As it was it represented extremely slow going and we must have wasted nearly half an hour before I realised that the terrace below still had its rubber trees and would be a better option. By now from the sounds below us, I knew we were well off course and it became a question of developing an 'exit strategy'. In this respect, I always keep an open mind but it seemed sensible to start to descend through the rubber where possible.
Several terraces below we found what could fairly be described as 'a path'. I appealed to the gods for a sign as to whether we should follow it right or left. I tried left and round the corner I found a huge blockage. I said my 'thank yous' to Tua Pek Kong and we decided right. The path curved round the side of the hill and by now we were heading south-west - the day's plan had envisaged going north-east at this stage! As we found on a later hike, it was a good decision to turn right.
Round and down we went, we could see a small valley with durian trees on our right and there below us was a hut which I had never seen before (they do exist).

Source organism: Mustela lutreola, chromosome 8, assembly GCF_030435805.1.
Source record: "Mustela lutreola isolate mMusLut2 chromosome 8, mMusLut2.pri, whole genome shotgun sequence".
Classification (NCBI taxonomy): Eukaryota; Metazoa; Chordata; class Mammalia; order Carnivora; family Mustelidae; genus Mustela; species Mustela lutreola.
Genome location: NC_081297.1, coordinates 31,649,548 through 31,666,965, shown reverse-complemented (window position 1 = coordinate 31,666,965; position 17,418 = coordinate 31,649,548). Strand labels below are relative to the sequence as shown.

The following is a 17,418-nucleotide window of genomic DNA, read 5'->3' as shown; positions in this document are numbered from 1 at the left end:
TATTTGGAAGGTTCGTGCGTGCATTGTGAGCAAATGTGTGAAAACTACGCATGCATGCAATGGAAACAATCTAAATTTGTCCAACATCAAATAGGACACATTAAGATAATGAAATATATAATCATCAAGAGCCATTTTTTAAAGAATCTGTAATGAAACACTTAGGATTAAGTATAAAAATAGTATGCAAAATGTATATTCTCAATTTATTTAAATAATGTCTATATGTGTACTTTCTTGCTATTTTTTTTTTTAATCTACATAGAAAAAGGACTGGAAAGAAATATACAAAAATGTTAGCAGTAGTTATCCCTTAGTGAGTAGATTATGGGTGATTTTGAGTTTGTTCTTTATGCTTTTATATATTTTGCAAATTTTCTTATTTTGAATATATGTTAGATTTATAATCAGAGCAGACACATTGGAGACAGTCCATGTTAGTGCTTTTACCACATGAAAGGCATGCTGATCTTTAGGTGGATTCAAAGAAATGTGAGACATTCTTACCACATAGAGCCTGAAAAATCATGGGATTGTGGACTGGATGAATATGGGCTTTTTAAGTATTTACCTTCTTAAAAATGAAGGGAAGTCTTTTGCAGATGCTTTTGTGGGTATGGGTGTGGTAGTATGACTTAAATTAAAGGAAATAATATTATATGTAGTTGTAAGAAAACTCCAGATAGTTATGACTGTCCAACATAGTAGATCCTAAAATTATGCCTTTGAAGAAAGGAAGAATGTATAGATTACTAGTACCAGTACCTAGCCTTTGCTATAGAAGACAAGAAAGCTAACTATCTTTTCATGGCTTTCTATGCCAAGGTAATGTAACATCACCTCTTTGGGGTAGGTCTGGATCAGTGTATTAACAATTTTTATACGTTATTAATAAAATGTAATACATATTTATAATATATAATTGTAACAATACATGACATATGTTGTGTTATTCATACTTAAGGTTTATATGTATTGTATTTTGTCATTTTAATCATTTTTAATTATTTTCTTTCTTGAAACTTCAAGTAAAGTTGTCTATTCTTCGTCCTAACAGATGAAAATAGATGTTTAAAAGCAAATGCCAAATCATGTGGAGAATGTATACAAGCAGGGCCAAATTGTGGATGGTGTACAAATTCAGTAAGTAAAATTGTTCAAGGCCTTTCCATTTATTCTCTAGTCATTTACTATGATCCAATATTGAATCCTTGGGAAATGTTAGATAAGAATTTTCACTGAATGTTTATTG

I could guess where the access path would lead to but first it was lunchtime. Obviously, the circular walk had been long abandoned and now we would be largely retracing our steps from the morning.
Somebody had invested a lot of effort in putting in a wide track here but whatever project was intended had never even got started.
We joined the 'classic path' just above where it completes its ascent from Gertak Sanggul and just before it narrows. The worst thing we could have done today would have been to continue down across our 'rescue path', I don't think there are many paths at all going that way,..
After which, we ambled back to Pulau Betong. I got my Koay Teow Soup, but sadly Yuehong was just too late for her red bean soup which was why we had come here in the first place. Sungai Pinang did the job and yet again I drove home very carefully being somewhat tired in every sense.
This was actually a great day out, but it was a 'damned close run thing', we were quite close to having a rather unpleasant experience. It needs sorting of course, but in these circumstances, the answer is to try first from the other side and we shall go in with eyes wide open and take rather more care when things get less than obvious... Two days later, we did just that.
Rob and Yuehong Dickinson